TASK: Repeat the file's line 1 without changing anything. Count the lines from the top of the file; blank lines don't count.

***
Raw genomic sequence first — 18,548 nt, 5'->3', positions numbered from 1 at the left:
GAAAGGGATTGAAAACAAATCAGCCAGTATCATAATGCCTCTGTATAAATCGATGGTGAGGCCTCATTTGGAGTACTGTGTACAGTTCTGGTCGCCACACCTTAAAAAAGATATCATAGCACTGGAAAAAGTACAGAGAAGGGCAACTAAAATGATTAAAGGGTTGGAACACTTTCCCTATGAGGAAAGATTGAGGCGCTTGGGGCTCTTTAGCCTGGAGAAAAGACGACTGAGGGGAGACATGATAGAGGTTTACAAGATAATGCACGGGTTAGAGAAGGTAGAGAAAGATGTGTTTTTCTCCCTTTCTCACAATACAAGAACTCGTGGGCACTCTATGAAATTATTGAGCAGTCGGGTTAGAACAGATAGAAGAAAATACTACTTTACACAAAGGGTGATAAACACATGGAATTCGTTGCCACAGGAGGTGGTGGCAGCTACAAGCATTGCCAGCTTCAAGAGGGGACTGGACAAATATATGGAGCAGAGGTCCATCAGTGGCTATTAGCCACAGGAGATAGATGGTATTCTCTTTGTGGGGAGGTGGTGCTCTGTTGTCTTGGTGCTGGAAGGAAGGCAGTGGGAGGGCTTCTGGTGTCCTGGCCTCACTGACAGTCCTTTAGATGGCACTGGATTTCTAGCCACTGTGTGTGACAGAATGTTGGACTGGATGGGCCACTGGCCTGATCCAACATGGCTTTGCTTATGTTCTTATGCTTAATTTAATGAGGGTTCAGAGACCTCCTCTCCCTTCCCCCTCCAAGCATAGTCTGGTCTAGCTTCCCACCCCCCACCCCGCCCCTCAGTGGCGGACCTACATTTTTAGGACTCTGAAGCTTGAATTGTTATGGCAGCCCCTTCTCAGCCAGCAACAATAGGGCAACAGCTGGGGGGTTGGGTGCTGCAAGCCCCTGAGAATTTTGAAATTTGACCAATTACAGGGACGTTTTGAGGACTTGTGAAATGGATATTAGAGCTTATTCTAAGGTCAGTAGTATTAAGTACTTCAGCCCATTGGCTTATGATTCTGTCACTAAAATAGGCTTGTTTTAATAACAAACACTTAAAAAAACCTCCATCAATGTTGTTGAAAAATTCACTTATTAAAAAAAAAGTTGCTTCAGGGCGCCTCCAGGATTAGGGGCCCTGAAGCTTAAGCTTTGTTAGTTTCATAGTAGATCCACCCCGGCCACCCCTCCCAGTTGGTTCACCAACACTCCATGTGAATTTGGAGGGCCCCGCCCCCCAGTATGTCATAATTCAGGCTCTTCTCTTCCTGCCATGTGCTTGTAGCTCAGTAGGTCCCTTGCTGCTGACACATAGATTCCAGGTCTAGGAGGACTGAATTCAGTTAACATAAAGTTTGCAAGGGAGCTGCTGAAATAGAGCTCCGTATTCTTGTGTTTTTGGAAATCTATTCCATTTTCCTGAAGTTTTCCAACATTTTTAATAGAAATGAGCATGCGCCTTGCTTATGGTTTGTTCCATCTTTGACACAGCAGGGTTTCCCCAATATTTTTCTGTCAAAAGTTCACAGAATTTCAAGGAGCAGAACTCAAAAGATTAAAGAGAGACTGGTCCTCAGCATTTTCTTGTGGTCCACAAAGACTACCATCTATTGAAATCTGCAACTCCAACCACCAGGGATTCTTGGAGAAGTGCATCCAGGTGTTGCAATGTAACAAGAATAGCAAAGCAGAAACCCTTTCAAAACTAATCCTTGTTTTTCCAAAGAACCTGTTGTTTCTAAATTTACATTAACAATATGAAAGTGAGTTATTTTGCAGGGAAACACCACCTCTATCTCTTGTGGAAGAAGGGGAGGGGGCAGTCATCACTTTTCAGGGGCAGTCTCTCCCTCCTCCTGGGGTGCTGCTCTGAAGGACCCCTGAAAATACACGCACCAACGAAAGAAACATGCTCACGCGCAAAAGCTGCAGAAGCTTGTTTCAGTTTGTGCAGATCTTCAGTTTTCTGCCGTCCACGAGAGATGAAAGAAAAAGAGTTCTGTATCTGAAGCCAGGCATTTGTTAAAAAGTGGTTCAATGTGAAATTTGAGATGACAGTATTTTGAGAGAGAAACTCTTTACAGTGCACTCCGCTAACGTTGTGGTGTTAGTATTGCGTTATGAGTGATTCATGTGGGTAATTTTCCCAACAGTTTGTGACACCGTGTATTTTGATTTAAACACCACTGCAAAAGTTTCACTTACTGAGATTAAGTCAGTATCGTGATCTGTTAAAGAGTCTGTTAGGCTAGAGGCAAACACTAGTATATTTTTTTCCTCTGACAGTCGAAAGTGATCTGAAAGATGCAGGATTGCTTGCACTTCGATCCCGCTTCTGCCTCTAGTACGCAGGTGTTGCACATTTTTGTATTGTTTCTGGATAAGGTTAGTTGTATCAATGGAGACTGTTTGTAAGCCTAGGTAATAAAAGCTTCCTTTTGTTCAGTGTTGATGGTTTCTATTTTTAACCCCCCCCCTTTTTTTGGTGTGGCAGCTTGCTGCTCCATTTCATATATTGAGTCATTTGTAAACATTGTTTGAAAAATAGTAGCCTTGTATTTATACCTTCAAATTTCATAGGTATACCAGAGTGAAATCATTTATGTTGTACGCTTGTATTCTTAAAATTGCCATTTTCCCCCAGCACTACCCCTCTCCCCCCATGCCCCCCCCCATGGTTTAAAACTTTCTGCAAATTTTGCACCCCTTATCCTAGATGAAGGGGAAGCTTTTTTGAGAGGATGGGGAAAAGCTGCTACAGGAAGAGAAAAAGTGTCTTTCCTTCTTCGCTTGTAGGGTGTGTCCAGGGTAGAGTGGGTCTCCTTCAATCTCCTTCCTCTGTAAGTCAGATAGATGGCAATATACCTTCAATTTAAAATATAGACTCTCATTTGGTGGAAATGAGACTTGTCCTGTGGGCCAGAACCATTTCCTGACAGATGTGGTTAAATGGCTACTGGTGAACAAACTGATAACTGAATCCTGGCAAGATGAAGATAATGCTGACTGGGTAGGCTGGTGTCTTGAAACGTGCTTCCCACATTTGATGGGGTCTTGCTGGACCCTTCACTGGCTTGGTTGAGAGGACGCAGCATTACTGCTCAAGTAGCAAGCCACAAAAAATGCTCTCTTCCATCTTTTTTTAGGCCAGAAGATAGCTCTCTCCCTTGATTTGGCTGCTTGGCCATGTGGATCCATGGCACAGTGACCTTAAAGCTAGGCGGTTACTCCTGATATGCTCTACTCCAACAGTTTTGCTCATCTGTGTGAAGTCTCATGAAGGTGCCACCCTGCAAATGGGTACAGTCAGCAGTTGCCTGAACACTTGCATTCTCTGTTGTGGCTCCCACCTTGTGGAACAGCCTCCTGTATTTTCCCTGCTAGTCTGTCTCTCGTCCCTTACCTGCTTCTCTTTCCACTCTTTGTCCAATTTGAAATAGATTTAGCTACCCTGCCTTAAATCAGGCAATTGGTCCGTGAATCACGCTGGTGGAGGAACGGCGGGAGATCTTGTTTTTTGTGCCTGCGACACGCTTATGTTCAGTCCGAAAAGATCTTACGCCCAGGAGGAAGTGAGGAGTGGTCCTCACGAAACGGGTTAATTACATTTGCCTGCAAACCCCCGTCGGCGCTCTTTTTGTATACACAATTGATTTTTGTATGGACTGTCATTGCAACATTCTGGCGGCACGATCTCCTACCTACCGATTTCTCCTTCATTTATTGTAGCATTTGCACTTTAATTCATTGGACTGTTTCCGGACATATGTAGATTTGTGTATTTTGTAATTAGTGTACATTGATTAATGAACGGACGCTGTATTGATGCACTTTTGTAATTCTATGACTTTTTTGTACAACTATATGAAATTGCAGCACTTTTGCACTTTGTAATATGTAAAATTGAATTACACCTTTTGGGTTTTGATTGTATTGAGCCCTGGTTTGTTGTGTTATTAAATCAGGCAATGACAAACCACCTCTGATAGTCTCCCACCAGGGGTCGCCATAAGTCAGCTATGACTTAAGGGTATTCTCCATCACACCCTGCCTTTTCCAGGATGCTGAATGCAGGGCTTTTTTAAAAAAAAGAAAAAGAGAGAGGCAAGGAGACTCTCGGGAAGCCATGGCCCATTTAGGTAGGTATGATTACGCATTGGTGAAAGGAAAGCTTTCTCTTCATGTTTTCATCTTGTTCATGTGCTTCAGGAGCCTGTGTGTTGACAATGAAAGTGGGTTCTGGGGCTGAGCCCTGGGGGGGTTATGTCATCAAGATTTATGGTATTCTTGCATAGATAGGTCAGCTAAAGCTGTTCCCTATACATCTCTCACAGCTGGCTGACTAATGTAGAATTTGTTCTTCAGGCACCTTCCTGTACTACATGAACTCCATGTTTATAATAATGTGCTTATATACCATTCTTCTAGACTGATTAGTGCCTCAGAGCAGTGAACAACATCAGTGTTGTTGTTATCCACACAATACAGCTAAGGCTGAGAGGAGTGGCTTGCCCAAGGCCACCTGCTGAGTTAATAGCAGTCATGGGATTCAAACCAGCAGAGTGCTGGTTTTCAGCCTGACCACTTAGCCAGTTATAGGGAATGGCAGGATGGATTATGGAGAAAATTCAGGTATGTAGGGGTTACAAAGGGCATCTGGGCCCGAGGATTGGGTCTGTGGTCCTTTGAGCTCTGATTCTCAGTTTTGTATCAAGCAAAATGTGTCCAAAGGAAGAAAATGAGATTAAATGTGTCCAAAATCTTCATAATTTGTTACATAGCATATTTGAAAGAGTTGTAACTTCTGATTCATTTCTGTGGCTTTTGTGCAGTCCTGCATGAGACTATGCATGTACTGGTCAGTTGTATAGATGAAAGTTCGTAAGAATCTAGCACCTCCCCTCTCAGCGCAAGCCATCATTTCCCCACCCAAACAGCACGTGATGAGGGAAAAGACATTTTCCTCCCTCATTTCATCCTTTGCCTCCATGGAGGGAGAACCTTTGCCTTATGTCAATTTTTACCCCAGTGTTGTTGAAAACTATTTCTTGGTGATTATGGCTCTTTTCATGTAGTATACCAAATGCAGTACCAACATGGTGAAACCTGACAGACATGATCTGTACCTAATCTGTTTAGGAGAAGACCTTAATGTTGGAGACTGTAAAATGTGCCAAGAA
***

Raw genomic sequence first — 18,548 nt, 5'->3', positions numbered from 1 at the left: